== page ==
Nikon D5300 DSLR Camera

Nikon D5300 DSLR Camera

Are you trying to find a very capable and up to date camera? The Nikon D5300 DSLR Camera is now available. The first in a new line of “Ultra-high-resolution Nikon HDSLRs with WI-FI enable.” Even with its small size and ergonomic design, the D5300 offers incredible performance and image quality. Thanks to the integrated Wi-fi capability, sharing photos is now simpler than ever. Sharing your images on a tablet or smartphone is now possible. The camera’s mapping and GPS features let the user keep a constant eye on their surroundings.

Exclusive to NexGen, the Nikon D5300 and AF-P 18-55 Lens make an amazing combination. You can, however, utilize this gadget with another Nikon lens.

NexGen offers fantastic products at affordable prices. Browse NexGen for more related products! The most extensive product listing available in the nation is what Nexgen provides to its clients. Online purchases are only as excellent as their implementation, and Nexgen guarantees seamless delivery from the time you place your order until your shipment is delivered to your door. You have the option of paying with cash on delivery or with a credit or debit card.

Features of Nikon D5300 DSLR Camera:

Brand Nikon
Model Name


warranty 1-year manufacturer
video resolution 1080 HD
sensor size 23.5 x 15.6 mm
Image resolution 24 megapixels
SD memory card  externally added
Built-in flash yes

Nikon’s ‘advanced beginner’ DSLR, the D5300, replaces the D5200 in the company’s APS-C portfolio, sitting between the enthusiast-focused D7100 and the entry-level D3200. Like its 24MP APS-C stablemates, the Nikon D5300 DSLR Camera has an articulating back LCD, a 24MP sensor, and more physical controls than the D3200, but it lacks the professional-grade AF system and twin-dial interface of the significantly more expensive (and much more customisable) D7100.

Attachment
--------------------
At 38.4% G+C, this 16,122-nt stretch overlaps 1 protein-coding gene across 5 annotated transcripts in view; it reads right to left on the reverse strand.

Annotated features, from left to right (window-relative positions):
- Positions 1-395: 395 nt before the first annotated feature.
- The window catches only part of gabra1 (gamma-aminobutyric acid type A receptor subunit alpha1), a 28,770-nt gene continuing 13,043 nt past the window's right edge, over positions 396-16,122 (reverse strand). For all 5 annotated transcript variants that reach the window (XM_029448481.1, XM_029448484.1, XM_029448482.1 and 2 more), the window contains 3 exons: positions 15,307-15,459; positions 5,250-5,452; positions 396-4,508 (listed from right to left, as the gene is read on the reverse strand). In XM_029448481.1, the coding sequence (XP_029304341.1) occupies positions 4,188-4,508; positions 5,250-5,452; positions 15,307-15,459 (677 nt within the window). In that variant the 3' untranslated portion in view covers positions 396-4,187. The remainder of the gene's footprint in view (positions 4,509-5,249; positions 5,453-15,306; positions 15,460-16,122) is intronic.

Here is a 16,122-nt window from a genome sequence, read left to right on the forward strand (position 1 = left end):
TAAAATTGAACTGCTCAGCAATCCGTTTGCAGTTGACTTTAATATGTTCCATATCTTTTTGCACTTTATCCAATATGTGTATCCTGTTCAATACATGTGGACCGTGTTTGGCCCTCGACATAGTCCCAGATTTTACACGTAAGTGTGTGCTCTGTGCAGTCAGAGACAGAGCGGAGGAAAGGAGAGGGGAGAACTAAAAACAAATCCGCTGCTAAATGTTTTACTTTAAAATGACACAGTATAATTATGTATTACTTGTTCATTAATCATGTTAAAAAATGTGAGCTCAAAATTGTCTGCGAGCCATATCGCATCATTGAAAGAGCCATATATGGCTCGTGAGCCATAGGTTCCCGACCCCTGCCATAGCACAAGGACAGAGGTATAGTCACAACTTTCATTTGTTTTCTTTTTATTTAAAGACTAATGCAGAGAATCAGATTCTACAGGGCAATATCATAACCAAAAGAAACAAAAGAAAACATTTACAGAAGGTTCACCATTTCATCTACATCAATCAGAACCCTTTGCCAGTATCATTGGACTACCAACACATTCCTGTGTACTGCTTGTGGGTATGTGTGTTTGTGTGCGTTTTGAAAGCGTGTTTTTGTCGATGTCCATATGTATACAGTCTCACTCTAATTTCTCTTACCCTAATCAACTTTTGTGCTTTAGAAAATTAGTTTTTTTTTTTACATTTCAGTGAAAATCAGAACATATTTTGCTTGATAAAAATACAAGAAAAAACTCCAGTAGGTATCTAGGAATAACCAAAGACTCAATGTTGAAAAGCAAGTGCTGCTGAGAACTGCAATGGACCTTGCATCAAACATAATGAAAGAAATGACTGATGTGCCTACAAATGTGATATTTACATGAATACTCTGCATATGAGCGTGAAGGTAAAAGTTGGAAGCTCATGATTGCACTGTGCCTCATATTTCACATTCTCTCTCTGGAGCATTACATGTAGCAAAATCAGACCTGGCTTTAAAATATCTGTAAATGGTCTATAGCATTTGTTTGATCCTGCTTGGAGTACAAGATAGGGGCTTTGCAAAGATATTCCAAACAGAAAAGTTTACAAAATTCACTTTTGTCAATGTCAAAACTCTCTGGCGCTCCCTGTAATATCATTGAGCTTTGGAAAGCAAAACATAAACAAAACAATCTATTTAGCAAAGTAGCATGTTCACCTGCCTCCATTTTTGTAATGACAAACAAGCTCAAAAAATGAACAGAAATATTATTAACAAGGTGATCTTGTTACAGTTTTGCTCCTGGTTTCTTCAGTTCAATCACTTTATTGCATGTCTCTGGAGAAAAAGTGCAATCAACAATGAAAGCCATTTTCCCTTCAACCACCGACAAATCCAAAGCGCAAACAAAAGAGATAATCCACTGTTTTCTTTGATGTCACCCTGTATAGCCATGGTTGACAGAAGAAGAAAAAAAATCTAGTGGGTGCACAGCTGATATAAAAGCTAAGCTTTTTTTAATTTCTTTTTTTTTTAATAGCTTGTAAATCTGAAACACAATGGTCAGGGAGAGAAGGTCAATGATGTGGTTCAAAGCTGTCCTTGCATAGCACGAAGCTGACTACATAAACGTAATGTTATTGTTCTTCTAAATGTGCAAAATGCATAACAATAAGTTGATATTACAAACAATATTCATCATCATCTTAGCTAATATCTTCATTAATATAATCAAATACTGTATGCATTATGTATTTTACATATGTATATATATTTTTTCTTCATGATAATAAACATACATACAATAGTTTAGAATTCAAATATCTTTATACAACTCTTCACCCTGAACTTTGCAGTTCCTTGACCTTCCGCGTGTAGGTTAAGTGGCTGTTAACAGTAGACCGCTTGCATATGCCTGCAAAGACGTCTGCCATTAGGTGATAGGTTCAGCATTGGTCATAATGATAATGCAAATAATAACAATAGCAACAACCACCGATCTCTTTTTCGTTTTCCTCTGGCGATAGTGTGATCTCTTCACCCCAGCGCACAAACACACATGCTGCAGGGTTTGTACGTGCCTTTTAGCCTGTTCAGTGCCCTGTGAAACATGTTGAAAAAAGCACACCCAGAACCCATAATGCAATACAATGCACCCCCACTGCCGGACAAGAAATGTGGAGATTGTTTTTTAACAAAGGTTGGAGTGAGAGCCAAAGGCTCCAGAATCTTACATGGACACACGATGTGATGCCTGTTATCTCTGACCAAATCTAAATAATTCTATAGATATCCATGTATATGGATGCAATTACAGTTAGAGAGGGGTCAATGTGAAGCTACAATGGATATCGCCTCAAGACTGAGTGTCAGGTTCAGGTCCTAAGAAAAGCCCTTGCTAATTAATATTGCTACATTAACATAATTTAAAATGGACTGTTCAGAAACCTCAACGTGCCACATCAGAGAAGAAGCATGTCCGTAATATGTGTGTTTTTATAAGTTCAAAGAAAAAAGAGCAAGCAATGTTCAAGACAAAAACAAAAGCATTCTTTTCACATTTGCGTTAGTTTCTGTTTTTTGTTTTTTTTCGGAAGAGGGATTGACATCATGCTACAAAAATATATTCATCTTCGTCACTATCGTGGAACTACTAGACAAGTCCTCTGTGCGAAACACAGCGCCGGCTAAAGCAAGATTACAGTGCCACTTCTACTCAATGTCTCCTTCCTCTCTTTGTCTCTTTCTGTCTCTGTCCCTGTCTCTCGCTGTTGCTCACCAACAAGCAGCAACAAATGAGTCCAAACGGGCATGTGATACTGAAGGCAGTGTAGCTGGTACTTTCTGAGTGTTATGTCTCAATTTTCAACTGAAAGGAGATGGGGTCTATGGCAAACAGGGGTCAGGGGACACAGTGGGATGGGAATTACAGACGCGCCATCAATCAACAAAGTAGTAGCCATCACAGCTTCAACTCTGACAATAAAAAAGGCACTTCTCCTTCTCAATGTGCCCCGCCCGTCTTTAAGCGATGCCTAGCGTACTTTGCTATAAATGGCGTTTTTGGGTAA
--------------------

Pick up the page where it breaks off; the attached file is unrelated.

The D5300 is nearly identical to its predecessor in terms of design and ergonomics (it is somewhat smaller and lighter), but it differs from the D5300 in a few key areas. The D5300 has a higher resolution than the D5200 due to its absence of an anti-aliasing filter, which is consistent with our testing results with the D7100 and D800E. Though it’s only noticeable when using a kit zoom, it’s always good to see improvements to important image quality possibilities, particularly in mid-range models.

Additionally, the D5300 has an enhanced video mode that can now record in real 1080/60p HD. This, together with the fully-articulated 1.04 million-dot LCD screen that is somewhat wider (3.2″ as opposed to 3″) should make the Nikon D5300 DSLR Camera appealing to both stills and video photographers. Inbuilt Wi-Fi and GPS are two easy-to-miss yet helpful technologies that are firsts for Nikon’s DSLR series. Additionally, there is an improvement in battery life: CIPA statistics show that the D5300 can take 600 images on a single charge, up from 500 shots on the D5200. However, keep in mind that this figure does not account for services like GPS or Wi-Fi, and activating these will reduce the amount of time you have available for shooting.

Given that it adds very few features over its Nikon D5300 DSLR Camera predecessor, the Nikon D5300 is best described as an iterative update. The fact that the D5200 can be made into an APS-C DSLR with 24 megapixels, no optical low pass filter, 1080/60p HD video recording, a fully articulated display, and integrated Wi-Fi with only a few more additions speaks much about the camera. From the specifications listed on paper, the D5300 appears to be “fully loaded.”

The primary feature that we truly hope it has is a touchscreen LCD. We’ve grown to love the touch functionality on competing cameras, especially for functions like exposure compensation and live view AF point placement. Additionally, we wish Nikon would include twin control dials, something it has historically reserved for its priciest models but which some of its rivals do at this price range.

Nikon D5300 key features

  • 24.1MP DX format CMOS sensor, without OLPF
  • EXPEED 4 processing
  • ISO 100-12,800 standard; extended to 25,600
  • 5 fps continuous shooting
  • 39-point AF system, 9 sensors cross-type
  • 2016-pixel RGB metering sensor
  • 1080p60 video recording, built-in stereo mic
  • 1.04M dot 3.2″ vari-angle LCD monitor

Key specs compared to the Nikon D5200

The main specifications of the D5300 and D5200 are contrasted in the table below. As you can see, there haven’t been many changes to Nikon’s basic parameters.

Nikon D5300
Nikon D5200
Resolution (kind) of sensor 24MP CMOS (no OLPF) 24MP CMOS
System of Autofocus
39 AF points (9 cross-type)
sensitivity of ISO
100-12,800 (H1 expansion up to 25,600 equiv)
100-6400 (H2 expansion up to 25,600 equiv)
Resolution / Display Size 3.2″, 1.04M-dot vari-angle 3″, 921k-dot vari-angle
highest fps in DX mode